So Stardock's position is that Accolade should be seen as the real developers of Star Control and Reiche and Ford were important but still just two contractors among many, right? That SC1 and SC2 were fundamentally Accolade's games. So somehow, despite Accolade driving the development, Reiche was able to hoodwink Accolade into thinking he had done most or all of the work while Accolade coordinated the team. By this version of things Paul Reiche had an smaller role on Accolade's team than we have been led to believe, maybe the hands-off idea man, but his influence also stretched far enough to bury the team's contributions and fool everyone for decades.

Somehow Accolade developed SC2 while also not knowing enough about SC2's development to figure out Reiche was conning them into thinking he owned the copyright. In all seriousness I would guess Accolade had more firsthand knowledge of the development process and how the team worked than can be produced in discovery 25 years later, by the way (due to lost documents, faded memories, etc).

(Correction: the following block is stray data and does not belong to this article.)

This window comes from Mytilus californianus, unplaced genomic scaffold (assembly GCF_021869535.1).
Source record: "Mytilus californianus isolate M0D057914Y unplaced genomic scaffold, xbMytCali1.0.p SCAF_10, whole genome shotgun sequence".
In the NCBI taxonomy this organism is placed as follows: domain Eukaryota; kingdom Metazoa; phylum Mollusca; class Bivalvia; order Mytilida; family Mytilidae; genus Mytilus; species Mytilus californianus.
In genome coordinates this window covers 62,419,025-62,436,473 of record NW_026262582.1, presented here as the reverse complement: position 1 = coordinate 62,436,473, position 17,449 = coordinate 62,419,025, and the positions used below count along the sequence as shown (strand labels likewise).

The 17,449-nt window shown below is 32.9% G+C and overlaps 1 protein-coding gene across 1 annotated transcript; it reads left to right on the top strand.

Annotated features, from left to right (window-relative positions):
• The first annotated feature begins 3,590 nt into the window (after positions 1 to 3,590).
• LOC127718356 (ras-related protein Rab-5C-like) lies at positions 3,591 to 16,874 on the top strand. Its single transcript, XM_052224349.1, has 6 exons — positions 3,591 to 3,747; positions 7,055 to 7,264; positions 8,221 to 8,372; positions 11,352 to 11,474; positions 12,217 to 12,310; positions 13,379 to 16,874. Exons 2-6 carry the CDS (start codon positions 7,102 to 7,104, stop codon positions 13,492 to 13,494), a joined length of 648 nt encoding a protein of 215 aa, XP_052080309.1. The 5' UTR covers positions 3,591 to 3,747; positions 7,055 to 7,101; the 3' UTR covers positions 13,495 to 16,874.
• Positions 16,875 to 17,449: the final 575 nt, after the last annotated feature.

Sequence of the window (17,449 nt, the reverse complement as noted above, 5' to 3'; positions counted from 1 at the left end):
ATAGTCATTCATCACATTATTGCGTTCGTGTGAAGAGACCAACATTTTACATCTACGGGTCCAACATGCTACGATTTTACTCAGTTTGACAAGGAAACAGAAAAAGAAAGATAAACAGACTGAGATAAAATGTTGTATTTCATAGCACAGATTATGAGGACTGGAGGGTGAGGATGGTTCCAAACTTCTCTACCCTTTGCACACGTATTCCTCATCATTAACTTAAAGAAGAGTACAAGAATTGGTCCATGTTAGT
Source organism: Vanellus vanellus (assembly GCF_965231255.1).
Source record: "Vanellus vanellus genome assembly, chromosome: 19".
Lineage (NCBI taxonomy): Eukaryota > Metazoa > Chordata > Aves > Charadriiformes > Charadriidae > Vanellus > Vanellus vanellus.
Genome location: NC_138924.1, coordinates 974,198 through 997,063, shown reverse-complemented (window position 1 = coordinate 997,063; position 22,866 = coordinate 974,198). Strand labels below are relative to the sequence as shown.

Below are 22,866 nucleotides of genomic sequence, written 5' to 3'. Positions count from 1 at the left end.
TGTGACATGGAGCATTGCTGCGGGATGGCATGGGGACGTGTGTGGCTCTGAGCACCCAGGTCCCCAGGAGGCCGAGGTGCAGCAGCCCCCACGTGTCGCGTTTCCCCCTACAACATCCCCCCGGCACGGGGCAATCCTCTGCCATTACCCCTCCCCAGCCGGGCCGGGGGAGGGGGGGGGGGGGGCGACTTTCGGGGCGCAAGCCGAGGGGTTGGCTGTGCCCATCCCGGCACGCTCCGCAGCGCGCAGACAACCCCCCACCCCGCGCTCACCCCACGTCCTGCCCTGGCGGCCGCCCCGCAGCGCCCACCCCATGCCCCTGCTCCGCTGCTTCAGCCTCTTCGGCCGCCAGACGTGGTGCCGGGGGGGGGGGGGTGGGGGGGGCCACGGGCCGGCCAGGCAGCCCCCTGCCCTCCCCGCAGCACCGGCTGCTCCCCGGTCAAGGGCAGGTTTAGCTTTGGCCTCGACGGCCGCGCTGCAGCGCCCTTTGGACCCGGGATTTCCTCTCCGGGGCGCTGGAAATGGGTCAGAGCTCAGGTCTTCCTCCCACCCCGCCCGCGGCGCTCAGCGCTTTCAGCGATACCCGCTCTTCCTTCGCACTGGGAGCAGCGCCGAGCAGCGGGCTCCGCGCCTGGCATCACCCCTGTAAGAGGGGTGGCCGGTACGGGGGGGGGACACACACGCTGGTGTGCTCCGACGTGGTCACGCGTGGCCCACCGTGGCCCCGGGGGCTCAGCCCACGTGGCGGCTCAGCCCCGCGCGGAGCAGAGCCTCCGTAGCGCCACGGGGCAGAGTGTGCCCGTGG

After Reiche and Ford had gone underground for six (?) months to finish the game, Accolade asked Reiche and Ford to make a sequel to the Star Control game that Fred and Paul didn't make. Later Accolade asked for their permission to make SC3. When a possible SC4 came up, Fred and Paul drove a hard bargain in negotiations. Yet Accolade's lawyers were too incompetent to think of going to the people Fred and Paul had defrauded (for leverage if nothing else) and instead went back to negotiate repeatedly, giving Fred and Paul quite a lot in the final deal.